The more involved Amy got in the Agtech scene, the more she began to wonder how many Agtech startup firms were led or launched by women. Being Chinese-American, she recognized that the entrepreneurial road was exponentially more difficult for minority women in a new field spanning two arenas — agriculture and technology — that had traditionally been dominated by men. “I kept wanting to ask these women, ‘What’s motivating you to climb Everest?’”

So in 2017, she began seeking out minority women entrepreneurs in Agtech. 

The Incubation of From Farms to Incubators

Amy sought out grants to fund a documentary, “From Farms to Incubators: Telling the stories of minority women entrepreneurs in Agtech in the Salinas Valley and beyond.” And for the next several months, she searched for minority women who had started companies in Agtech and listened to their stories.

“A common thread I found among these women entrepreneurs was that they were intent on wanting to use their skills and education and professional background to create something that made an impact,” says Amy. “They’re truly on a mission to make a difference and solve problems in the food system.”

Which is a good thing, because the food system is facing unprecedented challenges — like climate change, shortages in water and arable land, and new additions of interrupted supply chains due to global pandemics — all while being expected to feed approximately 90 million people by 2050.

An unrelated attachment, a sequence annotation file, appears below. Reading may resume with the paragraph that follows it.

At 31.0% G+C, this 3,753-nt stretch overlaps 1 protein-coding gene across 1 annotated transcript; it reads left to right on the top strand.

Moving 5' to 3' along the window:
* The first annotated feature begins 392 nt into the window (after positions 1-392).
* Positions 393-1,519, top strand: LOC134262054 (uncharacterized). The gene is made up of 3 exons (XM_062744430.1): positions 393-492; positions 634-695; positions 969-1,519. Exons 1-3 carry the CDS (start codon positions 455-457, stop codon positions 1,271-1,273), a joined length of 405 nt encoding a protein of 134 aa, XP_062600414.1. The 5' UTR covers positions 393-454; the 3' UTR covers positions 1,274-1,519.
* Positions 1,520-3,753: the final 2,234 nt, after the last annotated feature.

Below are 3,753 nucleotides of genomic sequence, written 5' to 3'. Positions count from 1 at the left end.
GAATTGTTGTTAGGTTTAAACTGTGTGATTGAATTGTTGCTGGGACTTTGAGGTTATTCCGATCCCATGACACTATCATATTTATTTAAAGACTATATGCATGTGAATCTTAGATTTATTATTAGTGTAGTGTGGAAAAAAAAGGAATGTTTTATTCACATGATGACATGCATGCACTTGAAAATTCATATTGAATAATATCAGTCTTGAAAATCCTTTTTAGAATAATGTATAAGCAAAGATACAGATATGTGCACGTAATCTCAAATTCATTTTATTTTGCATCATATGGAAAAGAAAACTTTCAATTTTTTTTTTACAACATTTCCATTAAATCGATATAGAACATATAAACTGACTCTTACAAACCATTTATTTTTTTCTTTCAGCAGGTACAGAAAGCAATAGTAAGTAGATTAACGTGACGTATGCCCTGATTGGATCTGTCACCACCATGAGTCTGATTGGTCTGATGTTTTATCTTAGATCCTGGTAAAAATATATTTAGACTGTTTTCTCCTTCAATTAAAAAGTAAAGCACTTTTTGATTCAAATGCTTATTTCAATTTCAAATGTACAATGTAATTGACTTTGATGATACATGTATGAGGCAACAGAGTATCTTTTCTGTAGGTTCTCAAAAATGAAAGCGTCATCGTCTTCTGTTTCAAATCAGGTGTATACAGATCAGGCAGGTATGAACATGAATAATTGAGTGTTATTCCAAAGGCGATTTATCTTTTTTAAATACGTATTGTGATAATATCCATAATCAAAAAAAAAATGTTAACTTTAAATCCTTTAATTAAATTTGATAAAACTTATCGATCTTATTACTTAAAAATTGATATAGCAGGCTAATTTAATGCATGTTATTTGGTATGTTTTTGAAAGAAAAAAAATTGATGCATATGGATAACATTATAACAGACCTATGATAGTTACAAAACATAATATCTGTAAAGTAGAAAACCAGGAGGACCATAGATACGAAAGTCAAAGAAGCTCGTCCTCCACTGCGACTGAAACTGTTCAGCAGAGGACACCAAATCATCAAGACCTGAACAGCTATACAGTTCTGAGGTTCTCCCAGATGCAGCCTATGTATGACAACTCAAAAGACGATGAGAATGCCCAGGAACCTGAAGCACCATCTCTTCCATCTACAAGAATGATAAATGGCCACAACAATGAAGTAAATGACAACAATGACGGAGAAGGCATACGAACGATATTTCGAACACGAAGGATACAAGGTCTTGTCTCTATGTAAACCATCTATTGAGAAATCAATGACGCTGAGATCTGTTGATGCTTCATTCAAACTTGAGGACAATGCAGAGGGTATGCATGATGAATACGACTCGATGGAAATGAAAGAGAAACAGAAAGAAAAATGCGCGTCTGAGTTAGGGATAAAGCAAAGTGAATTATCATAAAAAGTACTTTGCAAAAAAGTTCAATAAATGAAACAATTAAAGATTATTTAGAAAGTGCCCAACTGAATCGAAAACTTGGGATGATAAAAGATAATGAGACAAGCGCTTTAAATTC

Innovative technology applied to agriculture can help farmers make smarter decisions and do more with less … less land, less water, less labor. And diversity drives innovation. “When you have a diverse group of people, decision making is more robust and you get better outcomes and more creativity because you have different perspectives,” says Pam Marrone, CEO and Founder of Marrone Bio Innovations. 

Two of the founders Amy profiled were Diane Wu and Poornima Parameswaran of Trace Genomics who won the Thrive Accelerator competition in 2016. They created a simple soil test and added machine learning to unlock powerful insights about the billions of microbes that exist in just one teaspoon of soil. 

Ask any of the subjects in Amy’s documentary and they’ll tell you that not only can starting an Agtech company as a woman be daunting, it can also be lonely. Women control only 7% of U.S. farmland and own only 14% of farms. 

Add to that the fact that startup founders with funding are 80% male and 90% white — despite the fact that First Round Capital reported that companies with a female founder performed 63% better than investments with all-male founding teams — and it can seem downright impossible.

As Anna Caballero, California State Assemblywoman, says, “Women don’t get treated well unless there’s a critical mass.” 

Amy is helping create that critical mass in Agtech. 

In 2018, the documentary took center stage at the Forbes Agtech Summit and it has been screened around the country, including at SXSW and Techonomy. She was recently named one of the “50 Women Changing the World” in Worth Magazine’s “Groundbreakers 2020,” and her book From Farms to Incubators is coming out in 2021 as a companion to an exhibition launching at the National Steinbeck Center in November, 2020. 

Amy came to cover the burgeoning Agtech scene in Salinas that DCI had helped to grow. Now she’s growing a movement that will pave the way for the next generation of women Agtech leaders to find better solutions for agriculture, for business, and for our future.

Written By

Rachel Deloffre

Rachel Deloffre is an Account Director at DCI. Since joining the company in 2011, she has carried out strategic media relations and marketing campaigns for clients ranging from the country of Colombia, to the city of Calgary, Alberta, to the Port of Long Beach. She has also assisted in executing a talent attraction campaign for the Research Triangle region of North Carolina.

More Articles by Rachel Deloffre